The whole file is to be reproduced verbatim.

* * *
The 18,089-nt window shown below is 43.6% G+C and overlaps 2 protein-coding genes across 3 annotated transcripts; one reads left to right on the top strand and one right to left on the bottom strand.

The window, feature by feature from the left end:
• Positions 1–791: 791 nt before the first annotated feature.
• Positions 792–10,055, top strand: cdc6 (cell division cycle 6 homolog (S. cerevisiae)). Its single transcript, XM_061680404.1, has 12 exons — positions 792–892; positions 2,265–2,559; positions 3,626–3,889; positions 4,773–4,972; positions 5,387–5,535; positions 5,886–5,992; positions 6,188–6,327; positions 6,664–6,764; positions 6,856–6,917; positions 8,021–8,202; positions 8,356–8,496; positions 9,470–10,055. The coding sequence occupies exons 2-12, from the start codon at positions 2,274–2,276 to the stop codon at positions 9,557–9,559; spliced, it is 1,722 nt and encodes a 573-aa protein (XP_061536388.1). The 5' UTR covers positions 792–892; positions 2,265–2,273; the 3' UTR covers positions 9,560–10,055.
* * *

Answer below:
The 18,089-nt window shown below is 43.6% G+C and overlaps 2 protein-coding genes across 3 annotated transcripts; one reads left to right on the top strand and one right to left on the bottom strand.

The window, feature by feature from the left end:
• Positions 1–791: 791 nt before the first annotated feature.
• Positions 792–10,055, top strand: cdc6 (cell division cycle 6 homolog (S. cerevisiae)). Its single transcript, XM_061680404.1, has 12 exons — positions 792–892; positions 2,265–2,559; positions 3,626–3,889; positions 4,773–4,972; positions 5,387–5,535; positions 5,886–5,992; positions 6,188–6,327; positions 6,664–6,764; positions 6,856–6,917; positions 8,021–8,202; positions 8,356–8,496; positions 9,470–10,055. The coding sequence occupies exons 2-12, from the start codon at positions 2,274–2,276 to the stop codon at positions 9,557–9,559; spliced, it is 1,722 nt and encodes a 573-aa protein (XP_061536388.1). The 5' UTR covers positions 792–892; positions 2,265–2,273; the 3' UTR covers positions 9,560–10,055.